Perhaps one of the most exciting filaments we are adding to the range is Woody.
boat 3

Woody has been supplied to us by PolyMaker, also known as PolyWood™. This product contains no actual wood – but you wouldn’t know it. Instead a foamed structure is activated during the printing process which mimics wood aesthetics – it is the only 3D printable foam material currently on the market. You often cannot tell a part has been 3D printed due to the foaming agent which conceals the laminate layers.

Woody is light weight, so imitates natural wood perfectly – with a density of just 0.8 g/cm³ the material is 35-40% lighter than ordinary PLA and is therefore perfect for printing any number of ‘wooden’ structures from dolls houses and the contents, to garden ornaments, chess sets, pen pots etc.

The material is composed entirely of polymers – unlike other examples which are blends of chopped wood powder and polymer – so excellent print quality comes without the risk of nozzle jams, and the surface of the printed items feels textured, resembling real wood.

We’ve also added four new SmartReel colours – Sky Blue and Slime Green, both available in PLA and ABS.

Our priority for the Robox is to bring our customers the very best in 3D printing materials, so we will be continuing to expand our range in the coming months.

We are currently testing a further 15 different nylons in an attempt to bring you the best of the bunch, most have printed extremely well and look great, but we want to make sure they are also tough, strong and flexible – the mechanical properties are just as important as the aesthetics.

And in addition we are set to partner with two of the biggest names in the 3D printer filament industry, to widen our range even further, further announcements to come soon so watch this space…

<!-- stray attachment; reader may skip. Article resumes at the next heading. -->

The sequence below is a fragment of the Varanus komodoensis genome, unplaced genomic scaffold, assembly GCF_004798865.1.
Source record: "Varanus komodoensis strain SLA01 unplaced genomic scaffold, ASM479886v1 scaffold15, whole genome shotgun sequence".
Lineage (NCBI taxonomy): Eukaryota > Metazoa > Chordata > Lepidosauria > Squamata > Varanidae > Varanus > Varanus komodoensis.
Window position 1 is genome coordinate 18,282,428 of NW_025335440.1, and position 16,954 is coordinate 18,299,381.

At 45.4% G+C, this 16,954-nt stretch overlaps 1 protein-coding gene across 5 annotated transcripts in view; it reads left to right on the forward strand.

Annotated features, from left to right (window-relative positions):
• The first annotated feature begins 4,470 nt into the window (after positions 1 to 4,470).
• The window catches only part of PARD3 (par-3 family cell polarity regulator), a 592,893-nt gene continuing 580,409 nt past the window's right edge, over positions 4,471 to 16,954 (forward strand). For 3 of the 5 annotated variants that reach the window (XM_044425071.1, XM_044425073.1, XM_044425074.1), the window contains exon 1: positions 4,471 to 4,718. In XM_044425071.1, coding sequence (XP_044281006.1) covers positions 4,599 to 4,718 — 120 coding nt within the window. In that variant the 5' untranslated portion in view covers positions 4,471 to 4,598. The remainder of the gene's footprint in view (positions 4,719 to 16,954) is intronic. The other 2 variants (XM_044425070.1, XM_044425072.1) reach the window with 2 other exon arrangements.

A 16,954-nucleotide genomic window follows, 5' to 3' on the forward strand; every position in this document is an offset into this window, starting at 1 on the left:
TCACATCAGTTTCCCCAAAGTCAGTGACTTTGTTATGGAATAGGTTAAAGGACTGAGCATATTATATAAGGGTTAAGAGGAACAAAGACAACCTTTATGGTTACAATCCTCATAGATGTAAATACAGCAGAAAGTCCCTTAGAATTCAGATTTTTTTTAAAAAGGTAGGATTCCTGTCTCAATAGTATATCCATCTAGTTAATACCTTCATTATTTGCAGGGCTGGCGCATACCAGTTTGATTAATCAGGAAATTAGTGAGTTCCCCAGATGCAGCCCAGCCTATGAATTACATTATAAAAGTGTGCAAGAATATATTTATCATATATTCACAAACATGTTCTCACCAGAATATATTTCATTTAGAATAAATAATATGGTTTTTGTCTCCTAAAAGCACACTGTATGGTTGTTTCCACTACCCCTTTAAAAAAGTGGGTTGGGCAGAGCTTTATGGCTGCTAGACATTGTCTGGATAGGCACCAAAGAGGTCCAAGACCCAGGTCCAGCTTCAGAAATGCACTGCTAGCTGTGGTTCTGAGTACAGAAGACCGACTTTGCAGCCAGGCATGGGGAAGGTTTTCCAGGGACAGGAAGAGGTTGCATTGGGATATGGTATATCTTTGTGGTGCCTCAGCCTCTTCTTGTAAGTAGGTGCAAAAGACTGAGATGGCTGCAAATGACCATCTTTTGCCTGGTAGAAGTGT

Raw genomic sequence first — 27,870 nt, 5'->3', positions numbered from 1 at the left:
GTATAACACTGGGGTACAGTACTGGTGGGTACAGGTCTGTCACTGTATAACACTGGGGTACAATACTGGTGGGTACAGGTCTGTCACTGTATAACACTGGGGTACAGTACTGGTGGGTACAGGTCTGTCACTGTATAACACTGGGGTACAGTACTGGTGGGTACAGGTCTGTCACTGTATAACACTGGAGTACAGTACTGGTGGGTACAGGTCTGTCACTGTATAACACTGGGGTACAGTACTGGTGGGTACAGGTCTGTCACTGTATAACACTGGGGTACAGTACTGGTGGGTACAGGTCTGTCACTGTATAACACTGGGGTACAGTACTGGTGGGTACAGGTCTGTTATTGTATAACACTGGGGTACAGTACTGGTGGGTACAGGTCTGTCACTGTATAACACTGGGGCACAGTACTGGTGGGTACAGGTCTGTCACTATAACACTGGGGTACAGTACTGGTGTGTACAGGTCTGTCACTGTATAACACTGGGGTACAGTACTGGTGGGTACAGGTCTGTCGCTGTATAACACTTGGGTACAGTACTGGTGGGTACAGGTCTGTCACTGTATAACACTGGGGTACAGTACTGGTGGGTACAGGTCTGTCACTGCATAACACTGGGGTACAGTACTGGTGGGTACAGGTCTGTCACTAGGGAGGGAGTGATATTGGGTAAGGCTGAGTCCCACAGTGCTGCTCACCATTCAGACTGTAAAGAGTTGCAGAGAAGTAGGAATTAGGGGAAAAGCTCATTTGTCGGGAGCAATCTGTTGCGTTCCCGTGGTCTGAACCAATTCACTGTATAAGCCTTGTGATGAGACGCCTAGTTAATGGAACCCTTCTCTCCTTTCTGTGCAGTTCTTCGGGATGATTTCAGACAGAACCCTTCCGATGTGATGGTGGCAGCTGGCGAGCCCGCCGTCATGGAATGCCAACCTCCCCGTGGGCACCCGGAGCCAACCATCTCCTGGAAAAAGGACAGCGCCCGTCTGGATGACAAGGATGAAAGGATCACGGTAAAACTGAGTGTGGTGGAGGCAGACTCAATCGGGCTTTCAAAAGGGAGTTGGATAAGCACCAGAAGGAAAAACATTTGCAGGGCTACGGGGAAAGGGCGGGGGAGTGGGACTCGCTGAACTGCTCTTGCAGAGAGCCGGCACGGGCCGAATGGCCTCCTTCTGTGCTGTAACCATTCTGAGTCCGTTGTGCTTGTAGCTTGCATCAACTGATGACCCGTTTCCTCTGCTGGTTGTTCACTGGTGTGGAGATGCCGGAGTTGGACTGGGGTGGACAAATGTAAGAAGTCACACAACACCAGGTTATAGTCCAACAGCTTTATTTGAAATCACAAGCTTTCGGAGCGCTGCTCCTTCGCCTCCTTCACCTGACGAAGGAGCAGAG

For those of you who have been thinking about purchasing a Robox, now is definitely the time to do so! To celebrate the introduction of our new materials, for a limited period we are offering the Robox at its normal RRP of £999.90, but with 3 sample reels of the NEW filaments included for FREE. For further details or to purchase click here


Mod: Flexible filament with Robox

By | Design, Prototype Build, Stuff and Things | 14 Comments

A modification which will allow Robox users to print with flexible filaments such as Ninjaflex. Bowden tube printers struggle with flex materials but the patented needle valves on Robox give excellent results.

In future we will produce extruders with this part as standard, this mod is for reference only. We are working on the details of an upgrade service which when purchased will allow your Robox to be updated with the latest available parts.

WARNING! This mod is not supported by CEL or it’s resellers, any changes to your Robox or changes which affect it will not be covered by warranty.

WARNING! Never remove or connect any plugs or covers while power is supplied to Robox via the mains plug or by USB.



This mod prevents flexible filament (tested with Ninjaflex) from distorting in the gears of the extruder. Details of the mod are deliberately sparse as this should only be attempted by skilled people familiar with the required tools and with Robox.

Do not open any casing or remove any cables while power is present. Leaving Robox completely unplugged – including USB and mains cables – for at least 30 mins will allow capacitors to discharge and reduce the chance of a shock.


It requires printing of the small part shown above (flex_material_part.stl – print some spares before removing your extruder) which fits between the 2 filament drive wheels without stopping the filament from being driven by these wheels. To fit the part some of the extruder housing needs to be cut away from 2 parts of the extruder housing.


Above: Top part is modified, bottom is original.

Below: It is very important that the filament is not trapped by the new part. Use a piece of filament put through the central hole to keep the new part in place while marking prior to cutting.


The depth of the cut is equal on each side. Take care to keep cuts square and neat, we used a grinder similar to a Dremel.


Remove small amounts of material and test the assembly often to ensure the fit is good.

Images below left for reference.


IMG_0984 IMG_0983  IMG_1004 IMG_1003    IMG_0994   IMG_0991 IMG_0990 IMG_0988